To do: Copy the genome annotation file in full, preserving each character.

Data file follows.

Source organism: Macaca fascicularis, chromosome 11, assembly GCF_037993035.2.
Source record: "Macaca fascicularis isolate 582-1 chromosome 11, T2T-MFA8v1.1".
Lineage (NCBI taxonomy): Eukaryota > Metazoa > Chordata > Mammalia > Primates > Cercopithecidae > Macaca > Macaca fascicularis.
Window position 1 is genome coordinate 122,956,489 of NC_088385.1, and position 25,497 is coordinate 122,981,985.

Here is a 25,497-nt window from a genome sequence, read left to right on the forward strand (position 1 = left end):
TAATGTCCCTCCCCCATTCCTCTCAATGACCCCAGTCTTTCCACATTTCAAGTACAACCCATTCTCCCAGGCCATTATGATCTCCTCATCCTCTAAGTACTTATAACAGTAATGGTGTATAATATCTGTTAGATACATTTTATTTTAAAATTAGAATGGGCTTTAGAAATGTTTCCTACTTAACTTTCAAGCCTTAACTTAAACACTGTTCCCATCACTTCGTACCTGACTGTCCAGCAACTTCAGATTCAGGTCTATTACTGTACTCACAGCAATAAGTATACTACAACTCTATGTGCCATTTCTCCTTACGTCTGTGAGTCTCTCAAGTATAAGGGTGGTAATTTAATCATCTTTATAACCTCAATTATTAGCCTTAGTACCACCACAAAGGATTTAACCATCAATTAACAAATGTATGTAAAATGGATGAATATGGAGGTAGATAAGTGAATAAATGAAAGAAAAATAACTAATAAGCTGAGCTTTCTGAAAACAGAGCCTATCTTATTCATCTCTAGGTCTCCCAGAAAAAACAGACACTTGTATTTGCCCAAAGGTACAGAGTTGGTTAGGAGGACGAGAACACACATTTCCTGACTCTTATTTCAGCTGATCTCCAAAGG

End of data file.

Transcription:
Source organism: Macaca fascicularis, chromosome 11, assembly GCF_037993035.2.
Source record: "Macaca fascicularis isolate 582-1 chromosome 11, T2T-MFA8v1.1".
Lineage (NCBI taxonomy): Eukaryota > Metazoa > Chordata > Mammalia > Primates > Cercopithecidae > Macaca > Macaca fascicularis.
Window position 1 is genome coordinate 122,956,489 of NC_088385.1, and position 25,497 is coordinate 122,981,985.

Here is a 25,497-nt window from a genome sequence, read left to right on the forward strand (position 1 = left end):
TAATGTCCCTCCCCCATTCCTCTCAATGACCCCAGTCTTTCCACATTTCAAGTACAACCCATTCTCCCAGGCCATTATGATCTCCTCATCCTCTAAGTACTTATAACAGTAATGGTGTATAATATCTGTTAGATACATTTTATTTTAAAATTAGAATGGGCTTTAGAAATGTTTCCTACTTAACTTTCAAGCCTTAACTTAAACACTGTTCCCATCACTTCGTACCTGACTGTCCAGCAACTTCAGATTCAGGTCTATTACTGTACTCACAGCAATAAGTATACTACAACTCTATGTGCCATTTCTCCTTACGTCTGTGAGTCTCTCAAGTATAAGGGTGGTAATTTAATCATCTTTATAACCTCAATTATTAGCCTTAGTACCACCACAAAGGATTTAACCATCAATTAACAAATGTATGTAAAATGGATGAATATGGAGGTAGATAAGTGAATAAATGAAAGAAAAATAACTAATAAGCTGAGCTTTCTGAAAACAGAGCCTATCTTATTCATCTCTAGGTCTCCCAGAAAAAACAGACACTTGTATTTGCCCAAAGGTACAGAGTTGGTTAGGAGGACGAGAACACACATTTCCTGACTCTTATTTCAGCTGATCTCCAAAGG